Selling a House in Bad Condition
Foundation cracks. Leaking roofs. Dangerous plumbing or wiring. Outdated HVAC systems. Lead or asbestos materials. If your house has substantial problems—whether aesthetic or structural—selling it on the open market is going to be a long, expensive, and possibly impossible process. Most buyers on the traditional market today are not willing to invest additional time, money, and frustration in a house requiring a prolonged repair process just to make it habitable.
In addition, buyers’ agents will actively attempt to undercut your asking price if they perceive such problems. This is particularly true in Southern California, where the real estate market is especially competitive and the standards for most home-buyers are above the national average.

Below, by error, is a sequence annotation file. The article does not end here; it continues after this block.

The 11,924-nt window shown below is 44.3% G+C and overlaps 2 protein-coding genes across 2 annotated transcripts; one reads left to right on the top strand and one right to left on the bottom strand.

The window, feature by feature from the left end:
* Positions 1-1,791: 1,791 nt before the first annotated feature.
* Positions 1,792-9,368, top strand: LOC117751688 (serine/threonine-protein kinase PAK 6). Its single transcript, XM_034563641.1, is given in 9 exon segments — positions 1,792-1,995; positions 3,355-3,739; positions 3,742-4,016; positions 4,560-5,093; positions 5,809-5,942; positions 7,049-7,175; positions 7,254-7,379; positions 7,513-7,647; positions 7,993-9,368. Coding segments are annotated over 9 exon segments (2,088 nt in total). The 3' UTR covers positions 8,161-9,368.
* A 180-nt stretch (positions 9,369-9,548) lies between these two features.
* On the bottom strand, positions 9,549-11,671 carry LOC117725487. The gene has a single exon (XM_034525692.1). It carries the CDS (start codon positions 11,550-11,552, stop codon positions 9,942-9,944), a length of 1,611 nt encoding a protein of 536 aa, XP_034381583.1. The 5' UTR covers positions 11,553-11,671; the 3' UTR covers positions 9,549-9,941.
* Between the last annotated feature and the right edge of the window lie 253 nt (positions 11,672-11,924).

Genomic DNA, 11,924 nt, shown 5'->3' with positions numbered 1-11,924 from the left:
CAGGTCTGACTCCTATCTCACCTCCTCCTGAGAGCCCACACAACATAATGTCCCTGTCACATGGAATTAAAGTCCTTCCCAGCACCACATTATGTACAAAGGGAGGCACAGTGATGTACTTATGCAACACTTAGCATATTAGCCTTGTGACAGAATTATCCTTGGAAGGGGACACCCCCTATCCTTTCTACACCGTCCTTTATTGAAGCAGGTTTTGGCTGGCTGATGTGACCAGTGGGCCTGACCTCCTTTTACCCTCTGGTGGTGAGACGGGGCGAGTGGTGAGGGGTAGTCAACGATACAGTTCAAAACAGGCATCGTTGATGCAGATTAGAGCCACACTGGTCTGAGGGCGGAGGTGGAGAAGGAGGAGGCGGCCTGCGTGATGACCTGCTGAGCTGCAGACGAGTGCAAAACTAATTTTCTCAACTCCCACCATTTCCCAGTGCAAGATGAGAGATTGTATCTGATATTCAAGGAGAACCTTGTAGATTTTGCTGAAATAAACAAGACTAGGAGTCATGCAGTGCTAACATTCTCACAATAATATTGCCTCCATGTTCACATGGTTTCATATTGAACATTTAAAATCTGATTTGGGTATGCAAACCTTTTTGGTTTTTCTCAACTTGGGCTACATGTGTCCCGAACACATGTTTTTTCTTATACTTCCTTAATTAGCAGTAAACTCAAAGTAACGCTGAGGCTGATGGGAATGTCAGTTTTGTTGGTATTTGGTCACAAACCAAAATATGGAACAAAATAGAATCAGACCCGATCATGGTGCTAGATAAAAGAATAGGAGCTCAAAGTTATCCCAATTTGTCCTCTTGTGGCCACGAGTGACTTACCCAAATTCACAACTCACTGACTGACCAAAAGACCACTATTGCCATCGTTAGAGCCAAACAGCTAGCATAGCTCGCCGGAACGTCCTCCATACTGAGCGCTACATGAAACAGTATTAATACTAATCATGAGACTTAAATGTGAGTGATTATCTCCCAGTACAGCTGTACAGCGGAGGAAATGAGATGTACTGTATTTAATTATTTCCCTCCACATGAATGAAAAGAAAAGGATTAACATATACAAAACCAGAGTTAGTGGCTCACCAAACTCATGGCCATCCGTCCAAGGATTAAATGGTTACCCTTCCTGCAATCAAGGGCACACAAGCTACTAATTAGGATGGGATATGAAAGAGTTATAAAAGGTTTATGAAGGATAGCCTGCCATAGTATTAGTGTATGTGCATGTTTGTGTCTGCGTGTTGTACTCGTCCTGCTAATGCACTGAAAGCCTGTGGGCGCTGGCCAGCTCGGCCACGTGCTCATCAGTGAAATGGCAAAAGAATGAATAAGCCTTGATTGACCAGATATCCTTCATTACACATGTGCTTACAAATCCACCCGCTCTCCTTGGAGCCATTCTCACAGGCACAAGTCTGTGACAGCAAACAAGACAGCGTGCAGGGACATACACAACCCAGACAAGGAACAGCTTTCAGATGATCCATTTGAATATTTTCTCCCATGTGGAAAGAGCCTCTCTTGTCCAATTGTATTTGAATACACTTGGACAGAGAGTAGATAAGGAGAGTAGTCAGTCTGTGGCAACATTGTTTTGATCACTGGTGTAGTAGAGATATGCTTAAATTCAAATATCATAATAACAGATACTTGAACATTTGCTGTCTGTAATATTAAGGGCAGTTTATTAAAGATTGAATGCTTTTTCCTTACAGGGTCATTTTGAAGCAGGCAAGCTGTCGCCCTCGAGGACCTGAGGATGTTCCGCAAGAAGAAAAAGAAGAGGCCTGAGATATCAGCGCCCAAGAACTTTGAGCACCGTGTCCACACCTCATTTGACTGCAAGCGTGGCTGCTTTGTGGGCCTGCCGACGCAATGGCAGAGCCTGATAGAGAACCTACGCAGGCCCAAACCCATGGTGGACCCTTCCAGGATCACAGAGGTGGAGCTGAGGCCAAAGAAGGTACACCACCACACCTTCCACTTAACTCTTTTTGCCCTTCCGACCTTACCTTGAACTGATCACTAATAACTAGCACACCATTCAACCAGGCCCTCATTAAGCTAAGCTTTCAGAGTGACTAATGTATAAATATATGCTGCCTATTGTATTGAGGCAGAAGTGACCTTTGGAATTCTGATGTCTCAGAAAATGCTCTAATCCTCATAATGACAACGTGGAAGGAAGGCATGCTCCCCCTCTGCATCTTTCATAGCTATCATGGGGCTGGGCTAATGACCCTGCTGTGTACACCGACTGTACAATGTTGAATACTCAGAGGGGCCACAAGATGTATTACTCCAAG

For these reasons, one of the simplest solutions to sell a house that is in bad condition and still get the best value for it is to work with an experienced, accredited as-is buyer, like Seller’s Advantage. But if you do want to first consider trying to sell it on the traditional market, here are some important points to keep in mind.
Selling a house in poor condition
If you have decided to sell your house and you know that it has some problems that go beyond mere cosmetic fixes and cleaning, make sure that you take the time to get several competitive quotes from contractors so you can work up a cost-benefit analysis to determine whether or not it is a good idea to go head with repairs. Make sure that the contractors fully inspect the property and try to work with a range of different sized companies.
Be aware that selling a house that requires work to bring it up to code or make it livable can often require a significant investment of time, money, and frustration. It will also likely require obtaining additional local permits and undergoing additional inspections. Renovation loans can help cover the costs of these added expenses, but they have a major negative impact on the final bottom-line value that you end up getting for the house.